MS Word and Macros… Now With Social Engineering Malware

On December 11, one of our employees reported a phishing  email with PhishMe’s Reporter for Outlook that contained a particularly nasty Word document. The malicious payload included PowerShell, VBA, and batch code. Here’s a screenshot of the phishing email:

Figure 1 -- Phishing Email

Figure 1 — Screenshot of phishing email

Once opened, the document’s contents are blurred, and it asks recipients to enable macros in order to view the document.

Figure 2 -- Social Engineering

Figure 2 — Document requesting that user enable macros

Once enabled, the macro kicks off by executing a batch script via cmd.exe, which then executes visual basic script, which in turn triggers a PowerShell script. (Figure 3.)

Figure 3 -- Chain of execution

Figure 3 — Chain of execution for Word document

The batch file is responsible for pinging twice, changing the console code to the Cyrillic script (chcp 1251), and running the second file, adobeacd-update.vbs. (Figure 4.)

Figure 4 -- Batch file

Figure 4 — Batch file exectued by macro

Next, the VBS file runs a powershell script with the command seen in Figure 5.

Figure 5 -- VBS file

Figure 5 — VBS file executing PowerShell script

The powershell code is where the malware is finally downloaded. First, the file downloads “x.exe” from the domain highlighted, then saves it to the system as the filename “444.exe”.

Figure 6 -- Powershell

Figure 6 — Excerpt of PowerShell script

Next, the script grabs the path name of the above scripts, saves them to a variable, sleeps for 15 seconds, and runs “444.exe”.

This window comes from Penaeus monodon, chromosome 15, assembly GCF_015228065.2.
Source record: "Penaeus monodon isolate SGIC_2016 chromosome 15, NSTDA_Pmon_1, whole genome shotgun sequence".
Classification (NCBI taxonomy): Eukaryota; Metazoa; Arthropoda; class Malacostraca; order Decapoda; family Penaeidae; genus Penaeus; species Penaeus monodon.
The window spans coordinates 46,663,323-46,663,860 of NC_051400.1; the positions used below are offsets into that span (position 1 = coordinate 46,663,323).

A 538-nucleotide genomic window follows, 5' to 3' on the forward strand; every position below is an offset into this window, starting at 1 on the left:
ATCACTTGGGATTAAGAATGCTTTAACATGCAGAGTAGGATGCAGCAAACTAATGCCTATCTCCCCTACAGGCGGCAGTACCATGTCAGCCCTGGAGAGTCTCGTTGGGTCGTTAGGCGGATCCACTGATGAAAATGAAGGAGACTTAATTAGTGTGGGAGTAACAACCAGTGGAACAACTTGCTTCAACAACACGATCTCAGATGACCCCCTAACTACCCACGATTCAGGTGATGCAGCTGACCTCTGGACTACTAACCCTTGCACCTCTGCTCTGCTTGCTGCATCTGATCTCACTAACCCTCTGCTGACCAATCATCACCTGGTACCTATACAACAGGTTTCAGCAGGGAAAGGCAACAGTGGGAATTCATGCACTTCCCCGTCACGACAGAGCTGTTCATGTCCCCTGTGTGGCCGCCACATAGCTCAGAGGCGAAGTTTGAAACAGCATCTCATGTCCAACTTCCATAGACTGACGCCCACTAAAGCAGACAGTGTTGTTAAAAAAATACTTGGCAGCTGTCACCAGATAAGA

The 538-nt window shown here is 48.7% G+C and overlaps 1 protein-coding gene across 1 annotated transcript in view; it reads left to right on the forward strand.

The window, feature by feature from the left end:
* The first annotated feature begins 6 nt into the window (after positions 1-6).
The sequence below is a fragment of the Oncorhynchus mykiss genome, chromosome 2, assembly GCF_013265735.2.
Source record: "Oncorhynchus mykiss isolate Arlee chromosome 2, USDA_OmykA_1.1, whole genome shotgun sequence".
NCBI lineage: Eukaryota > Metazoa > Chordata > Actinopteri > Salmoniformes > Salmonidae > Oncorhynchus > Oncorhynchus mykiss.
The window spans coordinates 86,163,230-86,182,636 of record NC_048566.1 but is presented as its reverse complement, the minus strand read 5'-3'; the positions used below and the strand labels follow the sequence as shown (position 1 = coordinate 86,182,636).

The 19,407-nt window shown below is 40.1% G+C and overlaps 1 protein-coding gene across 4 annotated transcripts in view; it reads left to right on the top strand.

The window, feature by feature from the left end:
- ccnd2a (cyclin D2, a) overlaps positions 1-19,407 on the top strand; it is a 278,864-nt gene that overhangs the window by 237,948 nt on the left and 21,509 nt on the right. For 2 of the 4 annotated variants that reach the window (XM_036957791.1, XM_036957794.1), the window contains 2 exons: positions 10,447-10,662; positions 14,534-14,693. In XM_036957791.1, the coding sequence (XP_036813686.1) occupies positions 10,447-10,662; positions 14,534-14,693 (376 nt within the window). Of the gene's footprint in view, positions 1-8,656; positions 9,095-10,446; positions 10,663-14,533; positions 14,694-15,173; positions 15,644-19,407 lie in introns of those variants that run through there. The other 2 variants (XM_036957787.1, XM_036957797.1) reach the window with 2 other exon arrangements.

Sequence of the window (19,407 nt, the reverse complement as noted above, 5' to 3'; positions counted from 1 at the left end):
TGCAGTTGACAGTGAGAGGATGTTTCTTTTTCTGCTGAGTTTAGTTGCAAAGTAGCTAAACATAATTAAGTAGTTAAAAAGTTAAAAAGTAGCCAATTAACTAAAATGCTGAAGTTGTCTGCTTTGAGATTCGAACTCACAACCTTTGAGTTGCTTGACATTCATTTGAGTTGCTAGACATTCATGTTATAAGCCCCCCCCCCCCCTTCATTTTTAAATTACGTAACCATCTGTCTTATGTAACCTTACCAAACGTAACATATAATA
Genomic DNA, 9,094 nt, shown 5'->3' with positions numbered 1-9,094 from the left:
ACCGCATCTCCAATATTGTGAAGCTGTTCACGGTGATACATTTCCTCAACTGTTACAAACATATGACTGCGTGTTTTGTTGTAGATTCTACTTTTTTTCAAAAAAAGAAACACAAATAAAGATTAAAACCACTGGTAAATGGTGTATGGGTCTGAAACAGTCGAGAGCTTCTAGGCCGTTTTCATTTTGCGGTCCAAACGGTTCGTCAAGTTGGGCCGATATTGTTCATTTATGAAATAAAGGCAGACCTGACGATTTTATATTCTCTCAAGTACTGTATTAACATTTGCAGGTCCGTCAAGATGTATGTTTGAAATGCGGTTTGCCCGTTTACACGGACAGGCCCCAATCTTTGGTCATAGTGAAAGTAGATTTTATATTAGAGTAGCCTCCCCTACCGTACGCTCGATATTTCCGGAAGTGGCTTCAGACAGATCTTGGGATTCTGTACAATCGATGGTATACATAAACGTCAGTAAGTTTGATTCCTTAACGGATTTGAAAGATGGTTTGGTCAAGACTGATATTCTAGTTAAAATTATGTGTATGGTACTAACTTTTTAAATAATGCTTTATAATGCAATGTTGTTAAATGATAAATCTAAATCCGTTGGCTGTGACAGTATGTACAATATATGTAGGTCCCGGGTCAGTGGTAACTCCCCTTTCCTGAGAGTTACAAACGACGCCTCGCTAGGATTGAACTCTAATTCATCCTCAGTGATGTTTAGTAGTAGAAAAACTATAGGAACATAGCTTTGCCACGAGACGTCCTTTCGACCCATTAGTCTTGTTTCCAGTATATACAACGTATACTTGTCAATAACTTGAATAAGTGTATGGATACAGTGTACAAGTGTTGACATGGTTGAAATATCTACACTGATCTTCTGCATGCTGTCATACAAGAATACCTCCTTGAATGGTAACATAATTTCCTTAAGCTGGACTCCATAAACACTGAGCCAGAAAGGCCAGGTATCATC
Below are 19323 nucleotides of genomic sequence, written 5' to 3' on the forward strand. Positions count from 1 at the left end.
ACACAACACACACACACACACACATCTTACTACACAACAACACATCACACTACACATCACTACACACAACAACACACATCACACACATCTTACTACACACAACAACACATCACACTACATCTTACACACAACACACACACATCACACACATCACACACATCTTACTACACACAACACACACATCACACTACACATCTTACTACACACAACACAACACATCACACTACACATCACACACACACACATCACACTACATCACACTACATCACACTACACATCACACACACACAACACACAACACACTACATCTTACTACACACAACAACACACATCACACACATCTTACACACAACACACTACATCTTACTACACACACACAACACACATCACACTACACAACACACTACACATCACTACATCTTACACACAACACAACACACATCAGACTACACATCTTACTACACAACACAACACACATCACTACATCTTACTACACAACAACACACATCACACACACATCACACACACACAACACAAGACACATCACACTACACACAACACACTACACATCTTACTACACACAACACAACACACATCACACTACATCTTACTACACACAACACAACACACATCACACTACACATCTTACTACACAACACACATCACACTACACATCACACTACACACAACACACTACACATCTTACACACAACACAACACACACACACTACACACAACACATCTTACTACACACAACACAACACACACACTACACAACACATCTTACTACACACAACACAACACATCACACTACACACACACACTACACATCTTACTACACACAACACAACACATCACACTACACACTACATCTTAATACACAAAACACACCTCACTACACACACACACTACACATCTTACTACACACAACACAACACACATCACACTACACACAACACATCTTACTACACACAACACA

Figure 7 -- Powershell excerpt

Figure 7 — PowerShell excerpt that executes “444.exe”

Once executed, the powershell script attempts to clean up by removing the other scripts used to execute it.

Figure 8 -- attempted cleanup

Figure 8 — Attempted cleanup for the malware

By looking in Wireshark, we can see the file being downloaded in Figure 9.

Figure 9 -- Malware being downloaded

Figure 9 — Malware being downloaded

While the malware is packed, we can find some interesting things about the malware by analyzing the memory. First, by grepping before and after “[tab”, we can see that this malware has key logging capabilities, will more than likely beacon out to “tdglomeme[d]eu”, attempt to POST to “/log/index.php”, and feed the information back containing the string “0USER0”. (Figure 10.)

Figure 10 -- memory

Figure 10 — Memory dump of data being collected

By looking at the pcap (Figure 11) and decoding the data (Figure 12) we can see that the data is presented exactly as seen in the pcap.

Figure 11

Figure 11 — Data from pcap

Figure 12 -- decoded data

Figure 12 — Decoded data from pcap

We can see that the malware is  capable of copying contents from the clipboard as well as logging keystrokes. This data is then POSTed back to the attackers domain.

For a Yara signature, the attackers included a “vbaProject.bin” file in the docx file. The following Yara rule can help to pick up variants that contain this:

rule PM_docx_with_vba_bin



$a1 = “PK”

$a2 = “word/_rels/vbaProject.bin”



$a1 at 0 and $a2


The word document has a very low detection rate (4/56) and can be found here:

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